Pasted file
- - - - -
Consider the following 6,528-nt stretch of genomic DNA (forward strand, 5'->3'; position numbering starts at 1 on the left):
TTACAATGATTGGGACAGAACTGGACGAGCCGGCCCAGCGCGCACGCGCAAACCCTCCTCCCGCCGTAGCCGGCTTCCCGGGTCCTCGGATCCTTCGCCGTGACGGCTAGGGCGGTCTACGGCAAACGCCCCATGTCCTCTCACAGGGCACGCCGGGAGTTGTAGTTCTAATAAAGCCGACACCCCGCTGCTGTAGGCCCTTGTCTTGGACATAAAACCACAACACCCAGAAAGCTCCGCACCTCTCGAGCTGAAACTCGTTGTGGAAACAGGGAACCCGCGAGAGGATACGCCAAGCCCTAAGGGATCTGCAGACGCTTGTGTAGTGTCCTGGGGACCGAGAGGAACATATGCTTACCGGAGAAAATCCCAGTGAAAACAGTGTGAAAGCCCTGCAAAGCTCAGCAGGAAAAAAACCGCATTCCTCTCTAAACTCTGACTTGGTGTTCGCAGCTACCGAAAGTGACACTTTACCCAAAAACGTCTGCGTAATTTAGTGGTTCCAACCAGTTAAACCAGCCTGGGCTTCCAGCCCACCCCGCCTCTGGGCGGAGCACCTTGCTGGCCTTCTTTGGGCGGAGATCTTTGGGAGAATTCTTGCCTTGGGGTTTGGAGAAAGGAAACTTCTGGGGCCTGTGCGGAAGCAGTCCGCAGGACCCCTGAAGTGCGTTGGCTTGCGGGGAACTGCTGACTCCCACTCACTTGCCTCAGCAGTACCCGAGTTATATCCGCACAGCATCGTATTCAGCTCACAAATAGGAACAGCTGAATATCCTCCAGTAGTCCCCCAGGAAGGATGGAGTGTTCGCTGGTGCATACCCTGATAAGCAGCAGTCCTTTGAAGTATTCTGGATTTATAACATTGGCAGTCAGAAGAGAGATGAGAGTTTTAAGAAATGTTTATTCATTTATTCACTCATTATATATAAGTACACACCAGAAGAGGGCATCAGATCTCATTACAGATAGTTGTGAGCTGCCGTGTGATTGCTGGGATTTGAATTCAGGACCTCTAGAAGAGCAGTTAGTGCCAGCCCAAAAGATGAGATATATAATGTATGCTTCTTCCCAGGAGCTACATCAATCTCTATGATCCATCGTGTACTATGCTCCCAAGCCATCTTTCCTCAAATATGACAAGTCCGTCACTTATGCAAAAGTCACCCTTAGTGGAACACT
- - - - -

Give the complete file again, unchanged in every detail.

Consider the following 6,528-nt stretch of genomic DNA (forward strand, 5'->3'; position numbering starts at 1 on the left):
TTACAATGATTGGGACAGAACTGGACGAGCCGGCCCAGCGCGCACGCGCAAACCCTCCTCCCGCCGTAGCCGGCTTCCCGGGTCCTCGGATCCTTCGCCGTGACGGCTAGGGCGGTCTACGGCAAACGCCCCATGTCCTCTCACAGGGCACGCCGGGAGTTGTAGTTCTAATAAAGCCGACACCCCGCTGCTGTAGGCCCTTGTCTTGGACATAAAACCACAACACCCAGAAAGCTCCGCACCTCTCGAGCTGAAACTCGTTGTGGAAACAGGGAACCCGCGAGAGGATACGCCAAGCCCTAAGGGATCTGCAGACGCTTGTGTAGTGTCCTGGGGACCGAGAGGAACATATGCTTACCGGAGAAAATCCCAGTGAAAACAGTGTGAAAGCCCTGCAAAGCTCAGCAGGAAAAAAACCGCATTCCTCTCTAAACTCTGACTTGGTGTTCGCAGCTACCGAAAGTGACACTTTACCCAAAAACGTCTGCGTAATTTAGTGGTTCCAACCAGTTAAACCAGCCTGGGCTTCCAGCCCACCCCGCCTCTGGGCGGAGCACCTTGCTGGCCTTCTTTGGGCGGAGATCTTTGGGAGAATTCTTGCCTTGGGGTTTGGAGAAAGGAAACTTCTGGGGCCTGTGCGGAAGCAGTCCGCAGGACCCCTGAAGTGCGTTGGCTTGCGGGGAACTGCTGACTCCCACTCACTTGCCTCAGCAGTACCCGAGTTATATCCGCACAGCATCGTATTCAGCTCACAAATAGGAACAGCTGAATATCCTCCAGTAGTCCCCCAGGAAGGATGGAGTGTTCGCTGGTGCATACCCTGATAAGCAGCAGTCCTTTGAAGTATTCTGGATTTATAACATTGGCAGTCAGAAGAGAGATGAGAGTTTTAAGAAATGTTTATTCATTTATTCACTCATTATATATAAGTACACACCAGAAGAGGGCATCAGATCTCATTACAGATAGTTGTGAGCTGCCGTGTGATTGCTGGGATTTGAATTCAGGACCTCTAGAAGAGCAGTTAGTGCCAGCCCAAAAGATGAGATATATAATGTATGCTTCTTCCCAGGAGCTACATCAATCTCTATGATCCATCGTGTACTATGCTCCCAAGCCATCTTTCCTCAAATATGACAAGTCCGTCACTTATGCAAAAGTCACCCTTAGTGGAACACT